America’s storytellers need to tell their best story yet
LOS ANGELES, CA – MAY 3: Members of the Writers Guild of America (WGA) and its supporters picket outside of Universal Studios on May 3, 2023 in Universal City, California. Writers Guild of America members have gone on strike in a contract dispute with studios and streaming services over lowering wages, residuals and the future of AI in entertainment. (Photo by Rodin Eckenroth/Getty Images)
When the unions representing movie and television writers announced they would go on strike last week, my instinct was to join their side of the fight. Hey, I write, right?
I didn’t even know what the dispute entailed, but I wanted to join my writing sisters and brothers to fight The Man. You know the one. He’s the cigar-smoking mogul, squeezing valuable art out of starving artists, so he can afford the ascots he wears and limos he rides to and from his Beverly Hills mansion every day.
I’m sad to report that some small-time writer from Indiana can’t just join the Writers Guild of America. Even though the guild has 11,000 members, joining it usually requires an invitation. It may sound like a big club, but it is exclusive. Most Americans don’t know the names of WGA members, even its most accomplished ones. But we should.
TV and film writers have always occupied a strange place in the universe. What we see on the screen are their ideas, imaginations and jokes, but they aren’t the stars. They aren’t the investors either, so their lack of fame is matched only by their lack of income. That isn’t new.
A changing system
The challenge of the moment is that distribution has changed so drastically in recent years as a result of streaming, the structure of how the content creators are paid must change with it. While many assume the problem is the threat of artificial intelligence replacing creative writers, that’s not the issue at hand.
Primarily, writers who once spent most of a calendar year writing for a network-based, 24-episode season on a show like “Friends” or “West Wing,” are now writing an 8-episode, weekend-bingeable series on Netflix, and then looking for another job. Even if that show is a hit, it doesn’t end up in syndication which once paid writers a residual income to supplement their already low base pay. So, their employment time has shrunk, and their ongoing income has all but disappeared in the new distribution model.
The old model was no gold mine to begin with, but now the threat to the craft is being described as “existential.” As a writer, that word’s recent overuse has begun to make me cringe, though it appears appropriate this time.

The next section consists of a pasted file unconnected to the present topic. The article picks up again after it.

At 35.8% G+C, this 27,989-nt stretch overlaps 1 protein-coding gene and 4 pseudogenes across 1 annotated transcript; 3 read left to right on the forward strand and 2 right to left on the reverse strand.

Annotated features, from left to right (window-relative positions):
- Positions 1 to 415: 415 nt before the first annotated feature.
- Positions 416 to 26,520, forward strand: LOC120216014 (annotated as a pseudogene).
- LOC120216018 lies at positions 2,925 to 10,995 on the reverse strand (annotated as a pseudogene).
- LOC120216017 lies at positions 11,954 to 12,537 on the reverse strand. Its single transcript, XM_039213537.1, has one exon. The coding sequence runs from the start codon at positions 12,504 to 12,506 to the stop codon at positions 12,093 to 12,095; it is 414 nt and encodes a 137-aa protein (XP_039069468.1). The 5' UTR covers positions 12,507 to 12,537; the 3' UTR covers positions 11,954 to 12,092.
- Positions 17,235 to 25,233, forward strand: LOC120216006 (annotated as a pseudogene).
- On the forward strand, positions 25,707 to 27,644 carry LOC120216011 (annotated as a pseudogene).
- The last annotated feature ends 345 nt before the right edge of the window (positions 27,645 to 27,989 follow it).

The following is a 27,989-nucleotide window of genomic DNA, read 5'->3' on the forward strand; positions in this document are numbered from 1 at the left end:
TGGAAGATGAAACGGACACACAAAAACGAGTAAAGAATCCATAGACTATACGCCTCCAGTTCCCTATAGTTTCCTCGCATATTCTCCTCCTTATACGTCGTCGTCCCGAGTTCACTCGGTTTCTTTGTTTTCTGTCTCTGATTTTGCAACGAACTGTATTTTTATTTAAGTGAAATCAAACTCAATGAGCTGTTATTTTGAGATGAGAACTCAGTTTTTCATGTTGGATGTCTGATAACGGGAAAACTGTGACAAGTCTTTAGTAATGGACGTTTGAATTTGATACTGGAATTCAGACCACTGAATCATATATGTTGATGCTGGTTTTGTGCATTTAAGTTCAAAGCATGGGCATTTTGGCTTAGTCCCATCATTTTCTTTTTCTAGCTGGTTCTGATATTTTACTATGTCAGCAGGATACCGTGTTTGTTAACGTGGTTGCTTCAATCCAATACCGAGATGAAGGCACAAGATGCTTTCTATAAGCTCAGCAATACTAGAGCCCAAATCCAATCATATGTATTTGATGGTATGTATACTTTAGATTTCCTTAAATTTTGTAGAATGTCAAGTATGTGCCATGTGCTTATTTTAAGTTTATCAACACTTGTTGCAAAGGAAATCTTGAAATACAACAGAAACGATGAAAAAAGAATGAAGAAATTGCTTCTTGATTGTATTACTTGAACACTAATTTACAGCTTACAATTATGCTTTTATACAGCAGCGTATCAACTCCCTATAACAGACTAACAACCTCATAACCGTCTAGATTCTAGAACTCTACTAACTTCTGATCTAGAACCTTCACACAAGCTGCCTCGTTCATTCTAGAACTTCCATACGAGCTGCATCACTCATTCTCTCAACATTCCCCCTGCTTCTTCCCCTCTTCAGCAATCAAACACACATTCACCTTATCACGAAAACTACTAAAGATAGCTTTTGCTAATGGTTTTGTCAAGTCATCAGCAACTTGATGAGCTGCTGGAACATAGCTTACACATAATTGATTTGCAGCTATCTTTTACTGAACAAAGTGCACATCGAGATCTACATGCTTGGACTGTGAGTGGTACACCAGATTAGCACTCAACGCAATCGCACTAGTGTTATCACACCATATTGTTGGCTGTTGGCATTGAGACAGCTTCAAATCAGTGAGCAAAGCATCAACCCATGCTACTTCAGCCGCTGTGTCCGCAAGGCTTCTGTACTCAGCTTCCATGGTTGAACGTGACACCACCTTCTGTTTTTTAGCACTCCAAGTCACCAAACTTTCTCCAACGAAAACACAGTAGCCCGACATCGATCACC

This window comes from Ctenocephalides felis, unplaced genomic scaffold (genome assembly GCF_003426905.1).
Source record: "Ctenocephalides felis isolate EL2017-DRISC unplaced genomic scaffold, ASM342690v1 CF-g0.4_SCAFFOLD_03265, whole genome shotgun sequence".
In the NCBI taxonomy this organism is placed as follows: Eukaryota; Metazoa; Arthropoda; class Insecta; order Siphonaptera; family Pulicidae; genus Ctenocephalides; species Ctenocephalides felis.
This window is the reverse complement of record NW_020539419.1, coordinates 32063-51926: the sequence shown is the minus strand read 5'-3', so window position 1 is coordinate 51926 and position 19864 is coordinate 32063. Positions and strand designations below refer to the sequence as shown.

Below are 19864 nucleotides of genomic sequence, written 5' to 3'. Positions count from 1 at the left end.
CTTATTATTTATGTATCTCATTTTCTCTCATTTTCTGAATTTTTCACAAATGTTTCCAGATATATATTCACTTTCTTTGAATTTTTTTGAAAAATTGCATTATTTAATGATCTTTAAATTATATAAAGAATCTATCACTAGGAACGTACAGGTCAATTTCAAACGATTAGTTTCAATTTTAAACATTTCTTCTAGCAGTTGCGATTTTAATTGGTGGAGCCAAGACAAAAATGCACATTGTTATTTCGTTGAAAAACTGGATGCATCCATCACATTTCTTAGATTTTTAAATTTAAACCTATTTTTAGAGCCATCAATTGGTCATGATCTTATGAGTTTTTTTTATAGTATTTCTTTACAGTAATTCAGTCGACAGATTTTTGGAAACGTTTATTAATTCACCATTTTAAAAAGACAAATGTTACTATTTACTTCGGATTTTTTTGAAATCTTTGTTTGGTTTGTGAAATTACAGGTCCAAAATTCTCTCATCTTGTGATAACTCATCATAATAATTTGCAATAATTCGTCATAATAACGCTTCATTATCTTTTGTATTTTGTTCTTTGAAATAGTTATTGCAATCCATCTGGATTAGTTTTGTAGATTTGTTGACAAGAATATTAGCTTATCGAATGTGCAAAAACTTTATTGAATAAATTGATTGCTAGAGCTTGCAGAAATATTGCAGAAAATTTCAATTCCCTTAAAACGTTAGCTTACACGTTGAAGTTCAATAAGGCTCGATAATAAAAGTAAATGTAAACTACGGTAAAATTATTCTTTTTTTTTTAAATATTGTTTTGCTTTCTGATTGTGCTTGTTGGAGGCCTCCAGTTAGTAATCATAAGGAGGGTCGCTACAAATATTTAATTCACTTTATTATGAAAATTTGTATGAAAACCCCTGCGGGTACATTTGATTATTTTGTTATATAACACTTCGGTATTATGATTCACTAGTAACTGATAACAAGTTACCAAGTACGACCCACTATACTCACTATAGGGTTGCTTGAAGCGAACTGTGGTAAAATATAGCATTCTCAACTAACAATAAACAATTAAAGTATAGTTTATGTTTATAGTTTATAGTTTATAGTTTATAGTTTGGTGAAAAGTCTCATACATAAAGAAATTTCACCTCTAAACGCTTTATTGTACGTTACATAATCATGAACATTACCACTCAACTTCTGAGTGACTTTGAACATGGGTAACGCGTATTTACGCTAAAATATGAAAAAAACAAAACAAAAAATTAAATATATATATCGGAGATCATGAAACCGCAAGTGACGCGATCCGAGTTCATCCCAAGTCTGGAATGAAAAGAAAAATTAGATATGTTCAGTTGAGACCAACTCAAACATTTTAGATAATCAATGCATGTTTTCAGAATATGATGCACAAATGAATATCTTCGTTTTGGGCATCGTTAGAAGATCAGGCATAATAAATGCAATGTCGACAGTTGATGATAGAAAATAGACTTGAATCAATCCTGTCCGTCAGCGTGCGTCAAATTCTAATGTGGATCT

“Last Week Tonight with John Oliver” is one of my favorite shows. It won the 2023 WGA Award for Best Comedy/Variety Talk Series. There were fifteen writers listed for the award. Most reports indicate that shows like this one, and all of the other late night comedy shows will go dark first as a result of the strike. Most other genres will have a longer lag time before they disappear.
But that’s just the short-term problem. The bigger problem is the threat to storytelling in general. Stories are more important than entertainment. They are the vehicles humans use to establish meaning in their lives, to document history, to learn and grow.
More than video
As our culture grows more reliant on video to tell its stories, it is important to remember the undeniable truth that the writers are still the storytellers.
Zach Stentz, a screenwriter, wrote in a guest essay for the New York Times on April 30, “One of my biggest thrills is walking onto a soundstage where grips are banging together a set and realizing that hundreds of people and millions of dollars have been marshaled to bring to life a scenario that once existed only in my brain.” Thrills aside, that brainchild generally creates millions for someone else.
In 2015, I was lucky to spend some time with Lewis Black, a comedy hero of mine, just before the Pixar film, “Inside Out” was released. Black was aptly cast as the character, “Anger.” He told a group of us that night about the merchandising that would accompany the film. I couldn’t help but ask my hero what I thought was an obvious question: “What if the movie sucks? It’s kind of hard to sell action figures from a story no one likes.” I will never forget his answer.
He said, “that is not possible.”
He went on to describe the elements of the team that were involved in developing the story that eliminated any chance of failure. It is safe to assume that most of that team of storytellers are or were members of the WGA.
I don’t know how we, as the audience, can play a role in the current compensation dispute. I do know that as our favorite existing shows slowly shut down and new ones grow more scarce, it will be important to understand why.
Everyone wants to be a storyteller these days. It’s important to value those who we know already are.
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